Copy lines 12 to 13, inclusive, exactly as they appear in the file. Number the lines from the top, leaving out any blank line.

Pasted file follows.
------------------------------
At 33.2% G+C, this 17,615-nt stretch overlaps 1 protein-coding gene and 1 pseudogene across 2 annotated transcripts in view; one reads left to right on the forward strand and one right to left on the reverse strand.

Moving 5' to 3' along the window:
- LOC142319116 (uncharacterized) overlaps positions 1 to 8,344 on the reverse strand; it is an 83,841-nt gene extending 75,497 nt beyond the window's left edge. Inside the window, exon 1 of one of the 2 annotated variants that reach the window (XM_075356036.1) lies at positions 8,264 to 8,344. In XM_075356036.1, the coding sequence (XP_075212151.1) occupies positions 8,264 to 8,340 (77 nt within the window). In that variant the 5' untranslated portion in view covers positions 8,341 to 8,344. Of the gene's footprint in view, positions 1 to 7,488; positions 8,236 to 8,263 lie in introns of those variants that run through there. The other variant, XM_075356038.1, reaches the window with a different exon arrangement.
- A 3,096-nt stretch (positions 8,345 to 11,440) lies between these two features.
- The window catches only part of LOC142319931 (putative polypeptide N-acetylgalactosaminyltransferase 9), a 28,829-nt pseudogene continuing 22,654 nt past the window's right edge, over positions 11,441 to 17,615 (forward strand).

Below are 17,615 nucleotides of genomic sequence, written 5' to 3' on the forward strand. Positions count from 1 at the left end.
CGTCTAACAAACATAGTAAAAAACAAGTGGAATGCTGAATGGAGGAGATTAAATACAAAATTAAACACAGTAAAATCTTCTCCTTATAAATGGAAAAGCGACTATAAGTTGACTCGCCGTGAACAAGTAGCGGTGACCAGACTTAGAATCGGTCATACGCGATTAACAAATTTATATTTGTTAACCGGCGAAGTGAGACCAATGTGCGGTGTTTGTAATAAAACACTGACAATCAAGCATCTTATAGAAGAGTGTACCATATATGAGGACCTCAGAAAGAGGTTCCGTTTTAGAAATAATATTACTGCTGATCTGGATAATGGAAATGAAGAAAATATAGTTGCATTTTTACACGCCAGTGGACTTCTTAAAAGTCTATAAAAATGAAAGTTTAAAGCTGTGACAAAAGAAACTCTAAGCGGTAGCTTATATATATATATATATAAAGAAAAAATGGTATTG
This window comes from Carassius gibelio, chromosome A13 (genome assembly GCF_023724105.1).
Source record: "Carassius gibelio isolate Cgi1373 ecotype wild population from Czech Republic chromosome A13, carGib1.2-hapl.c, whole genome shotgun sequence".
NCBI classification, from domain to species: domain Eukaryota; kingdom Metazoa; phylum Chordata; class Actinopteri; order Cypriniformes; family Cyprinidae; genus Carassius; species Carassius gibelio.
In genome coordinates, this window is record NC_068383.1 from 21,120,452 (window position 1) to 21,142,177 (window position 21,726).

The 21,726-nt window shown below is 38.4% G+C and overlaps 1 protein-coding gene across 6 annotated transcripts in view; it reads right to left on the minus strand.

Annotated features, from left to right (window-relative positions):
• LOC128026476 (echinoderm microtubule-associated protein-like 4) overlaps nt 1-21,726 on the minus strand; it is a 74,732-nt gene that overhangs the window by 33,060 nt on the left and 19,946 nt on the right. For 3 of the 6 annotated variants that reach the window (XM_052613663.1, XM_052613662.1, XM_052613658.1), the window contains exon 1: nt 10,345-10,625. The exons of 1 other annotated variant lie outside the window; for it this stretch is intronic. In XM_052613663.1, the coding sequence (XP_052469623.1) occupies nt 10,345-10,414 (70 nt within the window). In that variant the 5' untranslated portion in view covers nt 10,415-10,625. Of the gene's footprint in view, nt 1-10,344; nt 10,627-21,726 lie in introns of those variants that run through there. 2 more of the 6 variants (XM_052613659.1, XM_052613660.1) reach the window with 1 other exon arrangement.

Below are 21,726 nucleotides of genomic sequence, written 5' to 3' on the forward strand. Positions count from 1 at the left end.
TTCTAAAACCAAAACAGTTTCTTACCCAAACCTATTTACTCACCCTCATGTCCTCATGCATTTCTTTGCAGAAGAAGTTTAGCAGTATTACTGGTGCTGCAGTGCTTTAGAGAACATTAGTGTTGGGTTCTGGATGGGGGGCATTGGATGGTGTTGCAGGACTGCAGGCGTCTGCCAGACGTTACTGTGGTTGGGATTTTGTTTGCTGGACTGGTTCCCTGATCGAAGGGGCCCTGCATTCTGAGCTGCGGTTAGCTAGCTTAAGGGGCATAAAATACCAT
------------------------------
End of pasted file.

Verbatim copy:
The 21,726-nt window shown below is 38.4% G+C and overlaps 1 protein-coding gene across 6 annotated transcripts in view; it reads right to left on the minus strand.

Annotated features, from left to right (window-relative positions):